Three members of a Food & Drug Administration advisory panel resigned this week over the agency’s controversial decision on Monday to approve a novel therapy for Alzheimer’s disease.

Aaron Kesselheim, M.D., director of the Brigham and Women’s Hospital’s Program on Regulation, Therapeutics, and Law, and David S. Knopman, M.D., a Mayo Clinic neurologist, both resigned over the FDA’s approval of Biogen’s aducanumab (Aduhelm).

Stat News reported that Kesselheim sent a letter to acting FDA Commissioner Janet Woodcock on Thursday, calling the approval “probably the worst drug approval decision in recent U.S. history.”

“It is clear to me that FDA is not presently capable of adequately integrating the committee’s scientific recommendations into its approval decisions,” Kesselheim wrote.

Knopman told The Washington Post that he did not “wish to be part of a sham process” that resulted in the FDA’s approval of the Alzheimer’s drug. The Post reported that, in an email to FDA officials, Knopman said that approval of the drug was apparently “foreordained,”  and the process “made a mockery of the [advisory] committee’s consultative process.”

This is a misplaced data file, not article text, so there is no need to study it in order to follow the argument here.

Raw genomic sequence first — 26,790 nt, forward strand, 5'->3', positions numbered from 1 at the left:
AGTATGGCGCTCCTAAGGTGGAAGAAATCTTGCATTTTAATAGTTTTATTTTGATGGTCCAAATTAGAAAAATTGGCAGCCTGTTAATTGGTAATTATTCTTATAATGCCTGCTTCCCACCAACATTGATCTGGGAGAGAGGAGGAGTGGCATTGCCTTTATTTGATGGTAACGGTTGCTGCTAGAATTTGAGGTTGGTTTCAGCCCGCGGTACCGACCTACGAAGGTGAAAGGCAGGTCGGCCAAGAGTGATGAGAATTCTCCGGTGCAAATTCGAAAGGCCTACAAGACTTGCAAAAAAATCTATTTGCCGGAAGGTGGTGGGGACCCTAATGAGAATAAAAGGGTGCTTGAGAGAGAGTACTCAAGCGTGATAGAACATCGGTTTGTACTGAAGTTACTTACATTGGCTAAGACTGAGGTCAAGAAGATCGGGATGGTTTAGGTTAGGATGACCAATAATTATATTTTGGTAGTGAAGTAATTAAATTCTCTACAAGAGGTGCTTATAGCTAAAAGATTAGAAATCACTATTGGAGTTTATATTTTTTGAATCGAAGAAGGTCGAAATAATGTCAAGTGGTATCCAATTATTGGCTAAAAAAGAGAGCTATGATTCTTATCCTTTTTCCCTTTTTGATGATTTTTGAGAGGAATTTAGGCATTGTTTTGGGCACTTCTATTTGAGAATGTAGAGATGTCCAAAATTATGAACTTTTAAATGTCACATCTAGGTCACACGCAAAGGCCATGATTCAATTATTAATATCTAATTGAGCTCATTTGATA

Knopman’s resignation followed the resignation earlier this week of Joel S. Perlmutter, M.D., a Washington University in St. Louis neurologist. In an email to Stat News, Perlmutter indicated that he quit the panel “due to this ruling by the FDA without further discussion with our advisory committee.”

Aducanumab is the first treatment directed at the underlying pathophysiology of Alzheimer’s disease — the presence of amyloid beta plaques in the brain. The drug was approved under the FDA’s accelerated approval pathway for serious or life-threatening illness.

But the drug — which is costly and does not cure or reverse the disease — was at the center of intense debate among researchers, physicians, patients and advocates. Advocacy groups such as the Alzheimer’s Association and USAgainstAlzheimer’s celebrated the first new Alzheimer’s treatment in 18 years, whereas opponents said little evidence existed of its efficacy.

Updated June 11 to include the third resignation.